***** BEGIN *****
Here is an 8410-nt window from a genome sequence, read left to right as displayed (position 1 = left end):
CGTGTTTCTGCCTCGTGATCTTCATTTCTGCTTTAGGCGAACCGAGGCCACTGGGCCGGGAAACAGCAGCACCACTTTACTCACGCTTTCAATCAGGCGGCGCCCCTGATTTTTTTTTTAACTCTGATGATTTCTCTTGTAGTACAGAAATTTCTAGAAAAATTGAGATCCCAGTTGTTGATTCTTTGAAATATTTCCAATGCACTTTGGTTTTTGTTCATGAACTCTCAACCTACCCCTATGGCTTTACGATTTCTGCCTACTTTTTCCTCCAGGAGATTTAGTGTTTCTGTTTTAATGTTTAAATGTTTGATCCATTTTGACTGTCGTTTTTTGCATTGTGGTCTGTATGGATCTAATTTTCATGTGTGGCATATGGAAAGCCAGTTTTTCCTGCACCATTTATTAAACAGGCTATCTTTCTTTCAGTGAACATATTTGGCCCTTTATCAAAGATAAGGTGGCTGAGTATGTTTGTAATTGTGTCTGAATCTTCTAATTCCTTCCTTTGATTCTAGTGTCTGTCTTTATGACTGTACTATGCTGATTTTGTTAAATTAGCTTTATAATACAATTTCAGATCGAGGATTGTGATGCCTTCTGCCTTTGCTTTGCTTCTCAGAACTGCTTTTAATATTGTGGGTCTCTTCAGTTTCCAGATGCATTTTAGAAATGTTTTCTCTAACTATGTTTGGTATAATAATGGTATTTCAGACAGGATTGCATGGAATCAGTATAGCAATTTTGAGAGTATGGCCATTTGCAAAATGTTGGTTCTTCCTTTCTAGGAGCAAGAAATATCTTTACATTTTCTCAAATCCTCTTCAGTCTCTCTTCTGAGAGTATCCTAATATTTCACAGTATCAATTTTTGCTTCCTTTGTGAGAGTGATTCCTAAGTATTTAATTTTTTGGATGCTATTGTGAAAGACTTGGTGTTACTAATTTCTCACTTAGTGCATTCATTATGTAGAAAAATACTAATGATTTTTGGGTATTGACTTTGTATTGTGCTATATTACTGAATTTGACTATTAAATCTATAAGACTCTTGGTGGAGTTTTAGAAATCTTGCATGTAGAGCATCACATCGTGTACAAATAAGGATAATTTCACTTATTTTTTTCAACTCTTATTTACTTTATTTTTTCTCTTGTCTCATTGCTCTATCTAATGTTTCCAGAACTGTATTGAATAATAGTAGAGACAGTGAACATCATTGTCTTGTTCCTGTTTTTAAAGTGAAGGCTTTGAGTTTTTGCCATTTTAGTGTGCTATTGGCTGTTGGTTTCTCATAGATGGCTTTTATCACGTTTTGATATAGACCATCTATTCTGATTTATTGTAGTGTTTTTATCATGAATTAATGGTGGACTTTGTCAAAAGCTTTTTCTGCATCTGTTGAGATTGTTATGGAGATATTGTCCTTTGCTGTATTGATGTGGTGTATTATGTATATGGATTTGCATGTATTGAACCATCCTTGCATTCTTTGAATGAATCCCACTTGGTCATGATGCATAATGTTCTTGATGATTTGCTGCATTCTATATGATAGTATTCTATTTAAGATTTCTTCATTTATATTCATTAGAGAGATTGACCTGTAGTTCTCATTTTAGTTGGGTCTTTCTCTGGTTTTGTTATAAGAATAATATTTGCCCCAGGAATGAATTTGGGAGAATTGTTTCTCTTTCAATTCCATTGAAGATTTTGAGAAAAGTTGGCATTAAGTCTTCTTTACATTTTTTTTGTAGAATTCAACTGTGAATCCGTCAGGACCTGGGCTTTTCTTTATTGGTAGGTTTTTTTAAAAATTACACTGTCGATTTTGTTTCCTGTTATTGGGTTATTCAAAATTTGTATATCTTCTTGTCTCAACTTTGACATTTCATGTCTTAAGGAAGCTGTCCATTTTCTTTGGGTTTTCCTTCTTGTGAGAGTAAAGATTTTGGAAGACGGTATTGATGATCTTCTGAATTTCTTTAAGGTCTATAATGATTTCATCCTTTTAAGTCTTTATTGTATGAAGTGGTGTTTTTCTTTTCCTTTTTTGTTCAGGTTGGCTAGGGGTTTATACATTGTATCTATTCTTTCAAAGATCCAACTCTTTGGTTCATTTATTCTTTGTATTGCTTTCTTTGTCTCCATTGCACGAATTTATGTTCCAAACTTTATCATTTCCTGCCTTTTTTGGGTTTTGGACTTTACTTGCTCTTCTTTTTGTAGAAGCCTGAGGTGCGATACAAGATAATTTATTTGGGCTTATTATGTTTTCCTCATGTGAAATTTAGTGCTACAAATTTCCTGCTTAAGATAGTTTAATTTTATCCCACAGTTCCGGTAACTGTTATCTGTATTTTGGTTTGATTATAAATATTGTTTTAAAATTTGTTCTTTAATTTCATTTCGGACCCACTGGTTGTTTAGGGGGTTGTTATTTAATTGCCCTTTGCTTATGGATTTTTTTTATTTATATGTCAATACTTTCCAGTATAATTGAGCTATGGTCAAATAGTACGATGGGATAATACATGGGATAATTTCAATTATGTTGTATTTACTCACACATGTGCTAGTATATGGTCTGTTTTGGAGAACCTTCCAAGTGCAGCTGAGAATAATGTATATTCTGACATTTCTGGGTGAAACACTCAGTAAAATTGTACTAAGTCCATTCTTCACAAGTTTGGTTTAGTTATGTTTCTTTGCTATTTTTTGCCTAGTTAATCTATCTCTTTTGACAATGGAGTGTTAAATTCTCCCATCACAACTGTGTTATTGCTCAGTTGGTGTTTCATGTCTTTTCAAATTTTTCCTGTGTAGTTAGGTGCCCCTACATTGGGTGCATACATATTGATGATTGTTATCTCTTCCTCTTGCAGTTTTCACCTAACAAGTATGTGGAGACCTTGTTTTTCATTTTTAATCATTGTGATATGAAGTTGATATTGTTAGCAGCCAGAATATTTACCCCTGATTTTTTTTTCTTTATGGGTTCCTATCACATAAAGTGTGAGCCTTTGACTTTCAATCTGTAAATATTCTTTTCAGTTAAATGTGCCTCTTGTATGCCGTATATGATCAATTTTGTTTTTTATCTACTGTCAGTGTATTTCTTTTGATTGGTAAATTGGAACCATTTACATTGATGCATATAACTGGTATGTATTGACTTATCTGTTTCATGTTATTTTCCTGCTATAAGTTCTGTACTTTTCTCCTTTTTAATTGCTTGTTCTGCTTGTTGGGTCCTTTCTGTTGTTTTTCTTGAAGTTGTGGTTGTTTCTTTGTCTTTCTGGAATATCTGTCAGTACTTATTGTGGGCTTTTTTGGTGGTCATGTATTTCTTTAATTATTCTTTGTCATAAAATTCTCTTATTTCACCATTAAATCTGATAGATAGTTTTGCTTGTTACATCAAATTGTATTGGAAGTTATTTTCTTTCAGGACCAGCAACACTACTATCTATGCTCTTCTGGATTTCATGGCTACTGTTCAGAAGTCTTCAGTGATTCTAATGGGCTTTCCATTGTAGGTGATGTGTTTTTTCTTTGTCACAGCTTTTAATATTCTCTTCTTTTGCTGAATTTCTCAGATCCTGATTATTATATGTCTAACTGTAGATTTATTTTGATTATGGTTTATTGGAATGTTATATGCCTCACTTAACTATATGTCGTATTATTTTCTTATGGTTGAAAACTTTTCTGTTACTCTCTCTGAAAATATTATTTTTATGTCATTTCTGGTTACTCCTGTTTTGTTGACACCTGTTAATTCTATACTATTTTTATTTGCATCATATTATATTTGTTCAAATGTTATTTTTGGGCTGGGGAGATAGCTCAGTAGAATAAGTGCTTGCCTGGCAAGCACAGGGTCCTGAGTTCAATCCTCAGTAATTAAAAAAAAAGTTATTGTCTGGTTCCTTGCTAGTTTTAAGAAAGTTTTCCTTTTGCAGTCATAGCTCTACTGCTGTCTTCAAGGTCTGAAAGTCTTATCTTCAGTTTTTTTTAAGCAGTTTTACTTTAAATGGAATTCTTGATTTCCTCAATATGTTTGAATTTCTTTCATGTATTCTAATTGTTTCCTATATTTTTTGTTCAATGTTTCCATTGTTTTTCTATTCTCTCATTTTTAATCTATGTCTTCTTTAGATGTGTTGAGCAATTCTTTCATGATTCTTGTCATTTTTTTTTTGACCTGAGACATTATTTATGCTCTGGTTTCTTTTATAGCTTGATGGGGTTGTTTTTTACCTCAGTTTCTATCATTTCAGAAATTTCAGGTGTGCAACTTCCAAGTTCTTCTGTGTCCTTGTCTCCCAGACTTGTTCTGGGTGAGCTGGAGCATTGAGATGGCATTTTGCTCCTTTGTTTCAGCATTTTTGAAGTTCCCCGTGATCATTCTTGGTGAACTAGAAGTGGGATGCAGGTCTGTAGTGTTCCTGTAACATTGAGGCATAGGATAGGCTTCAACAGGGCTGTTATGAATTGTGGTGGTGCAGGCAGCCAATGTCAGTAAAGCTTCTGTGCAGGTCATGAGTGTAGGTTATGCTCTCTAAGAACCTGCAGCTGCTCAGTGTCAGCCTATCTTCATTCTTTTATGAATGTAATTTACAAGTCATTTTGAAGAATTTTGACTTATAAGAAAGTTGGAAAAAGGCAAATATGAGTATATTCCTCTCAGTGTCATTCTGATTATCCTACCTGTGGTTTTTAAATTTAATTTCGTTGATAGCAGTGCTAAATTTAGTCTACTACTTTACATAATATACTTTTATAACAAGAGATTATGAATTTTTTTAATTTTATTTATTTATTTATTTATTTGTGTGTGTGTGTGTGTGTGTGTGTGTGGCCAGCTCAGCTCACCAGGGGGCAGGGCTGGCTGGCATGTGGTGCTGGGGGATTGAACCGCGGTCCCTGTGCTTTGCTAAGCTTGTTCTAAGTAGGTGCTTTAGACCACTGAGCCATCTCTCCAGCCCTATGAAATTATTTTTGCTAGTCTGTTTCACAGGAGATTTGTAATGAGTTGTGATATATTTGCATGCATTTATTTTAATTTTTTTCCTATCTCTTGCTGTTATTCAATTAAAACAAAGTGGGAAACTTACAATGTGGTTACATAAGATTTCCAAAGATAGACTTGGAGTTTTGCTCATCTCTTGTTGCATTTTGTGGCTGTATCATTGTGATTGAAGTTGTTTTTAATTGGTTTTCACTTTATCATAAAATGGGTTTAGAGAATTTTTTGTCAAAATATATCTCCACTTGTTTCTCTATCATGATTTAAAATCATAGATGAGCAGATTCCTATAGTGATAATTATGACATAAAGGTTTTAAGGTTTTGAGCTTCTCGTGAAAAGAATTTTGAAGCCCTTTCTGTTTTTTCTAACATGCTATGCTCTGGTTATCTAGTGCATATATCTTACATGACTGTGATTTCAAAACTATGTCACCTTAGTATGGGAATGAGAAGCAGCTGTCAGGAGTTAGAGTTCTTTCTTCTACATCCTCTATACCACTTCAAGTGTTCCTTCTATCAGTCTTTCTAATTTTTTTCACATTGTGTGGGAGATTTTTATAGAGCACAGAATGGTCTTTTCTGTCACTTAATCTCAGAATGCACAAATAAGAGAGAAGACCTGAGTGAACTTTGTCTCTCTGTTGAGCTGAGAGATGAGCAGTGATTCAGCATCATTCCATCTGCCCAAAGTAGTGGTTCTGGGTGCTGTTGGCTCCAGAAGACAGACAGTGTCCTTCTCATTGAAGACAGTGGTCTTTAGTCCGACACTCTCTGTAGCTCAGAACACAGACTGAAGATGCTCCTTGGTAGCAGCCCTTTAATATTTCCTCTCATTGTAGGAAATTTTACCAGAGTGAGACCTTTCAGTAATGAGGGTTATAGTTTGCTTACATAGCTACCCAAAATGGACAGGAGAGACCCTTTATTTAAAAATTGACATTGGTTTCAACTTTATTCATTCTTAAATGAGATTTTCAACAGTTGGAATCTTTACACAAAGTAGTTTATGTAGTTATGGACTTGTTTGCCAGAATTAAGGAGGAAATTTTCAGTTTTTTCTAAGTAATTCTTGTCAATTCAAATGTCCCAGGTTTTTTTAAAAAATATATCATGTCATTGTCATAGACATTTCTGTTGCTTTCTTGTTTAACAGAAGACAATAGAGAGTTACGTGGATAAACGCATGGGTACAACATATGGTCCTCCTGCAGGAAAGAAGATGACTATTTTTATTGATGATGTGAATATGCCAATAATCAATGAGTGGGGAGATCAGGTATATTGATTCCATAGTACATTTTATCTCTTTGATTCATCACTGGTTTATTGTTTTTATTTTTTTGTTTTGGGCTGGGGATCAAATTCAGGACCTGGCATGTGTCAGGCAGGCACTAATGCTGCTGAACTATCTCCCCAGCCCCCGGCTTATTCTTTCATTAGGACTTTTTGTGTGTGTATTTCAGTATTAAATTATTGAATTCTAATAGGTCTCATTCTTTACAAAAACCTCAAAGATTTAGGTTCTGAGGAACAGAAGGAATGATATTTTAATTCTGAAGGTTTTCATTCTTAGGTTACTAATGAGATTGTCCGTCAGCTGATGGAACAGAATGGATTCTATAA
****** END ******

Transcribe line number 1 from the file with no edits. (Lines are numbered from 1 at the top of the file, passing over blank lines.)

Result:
Here is an 8410-nt window from a genome sequence, read left to right as displayed (position 1 = left end):